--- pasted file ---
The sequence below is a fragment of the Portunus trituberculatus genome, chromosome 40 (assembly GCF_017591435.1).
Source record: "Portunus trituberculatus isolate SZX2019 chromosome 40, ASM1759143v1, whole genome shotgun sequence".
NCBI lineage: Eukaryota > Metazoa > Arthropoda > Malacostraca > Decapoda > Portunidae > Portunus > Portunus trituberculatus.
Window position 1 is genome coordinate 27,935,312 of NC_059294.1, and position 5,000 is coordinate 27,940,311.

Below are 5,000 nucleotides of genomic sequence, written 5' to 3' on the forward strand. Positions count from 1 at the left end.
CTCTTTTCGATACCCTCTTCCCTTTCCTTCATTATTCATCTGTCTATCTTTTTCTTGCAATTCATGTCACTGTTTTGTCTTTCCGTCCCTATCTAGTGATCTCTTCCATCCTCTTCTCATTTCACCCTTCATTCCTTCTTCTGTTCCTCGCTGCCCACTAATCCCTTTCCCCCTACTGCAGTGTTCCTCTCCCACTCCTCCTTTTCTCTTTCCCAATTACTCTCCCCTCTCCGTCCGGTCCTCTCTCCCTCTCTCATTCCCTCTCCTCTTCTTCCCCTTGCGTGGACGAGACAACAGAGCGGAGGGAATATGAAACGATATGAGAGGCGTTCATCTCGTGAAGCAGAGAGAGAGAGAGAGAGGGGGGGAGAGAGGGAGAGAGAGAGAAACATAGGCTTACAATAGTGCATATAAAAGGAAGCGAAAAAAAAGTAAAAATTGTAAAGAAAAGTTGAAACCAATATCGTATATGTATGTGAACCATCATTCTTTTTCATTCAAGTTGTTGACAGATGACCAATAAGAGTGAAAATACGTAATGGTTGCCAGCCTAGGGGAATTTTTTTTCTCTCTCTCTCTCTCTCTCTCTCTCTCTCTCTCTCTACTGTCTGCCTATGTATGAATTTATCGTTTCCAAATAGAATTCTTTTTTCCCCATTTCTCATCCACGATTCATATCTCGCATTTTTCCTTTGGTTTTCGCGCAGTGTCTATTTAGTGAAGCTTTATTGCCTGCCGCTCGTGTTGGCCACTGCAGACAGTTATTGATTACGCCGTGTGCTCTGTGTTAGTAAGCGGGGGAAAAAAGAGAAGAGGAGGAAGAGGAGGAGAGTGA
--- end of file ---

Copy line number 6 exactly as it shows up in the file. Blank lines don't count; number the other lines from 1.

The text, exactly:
CTCTTTTCGATACCCTCTTCCCTTTCCTTCATTATTCATCTGTCTATCTTTTTCTTGCAATTCATGTCACTGTTTTGTCTTTCCGTCCCTATCTAGTGATCTCTTCCATCCTCTTCTCATTTCACCCTTCATTCCTTCTTCTGTTCCTCGCTGCCCACTAATCCCTTTCCCCCTACTGCAGTGTTCCTCTCCCACTCCTCCTTTTCTCTTTCCCAATTACTCTCCCCTCTCCGTCCGGTCCTCTCTCCCTCTCTCATTCCCTCTCCTCTTCTTCCCCTTGCGTGGACGAGACAACAGAGCGGAGGGAATATGAAACGATATGAGAGGCGTTCATCTCGTGAAGCAGAGAGAGAGAGAGAGAGGGGGGGAGAGAGGGAGAGAGAGAGAAACATAGGCTTACAATAGTGCATATAAAAGGAAGCGAAAAAAAAGTAAAAATTGTAAAGAAAAGTTGAAACCAATATCGTATATGTATGTGAACCATCATTCTTTTTCATTCAAGTTGTTGACAGATGACCAATAAGAGTGAAAATACGTAATGGTTGCCAGCCTAGGGGAATTTTTTTTCTCTCTCTCTCTCTCTCTCTCTCTCTCTCTCTCTCTACTGTCTGCCTATGTATGAATTTATCGTTTCCAAATAGAATTCTTTTTTCCCCATTTCTCATCCACGATTCATATCTCGCATTTTTCCTTTGGTTTTCGCGCAGTGTCTATTTAGTGAAGCTTTATTGCCTGCCGCTCGTGTTGGCCACTGCAGACAGTTATTGATTACGCCGTGTGCTCTGTGTTAGTAAGCGGGGGAAAAAAGAGAAGAGGAGGAAGAGGAGGAGAGTGA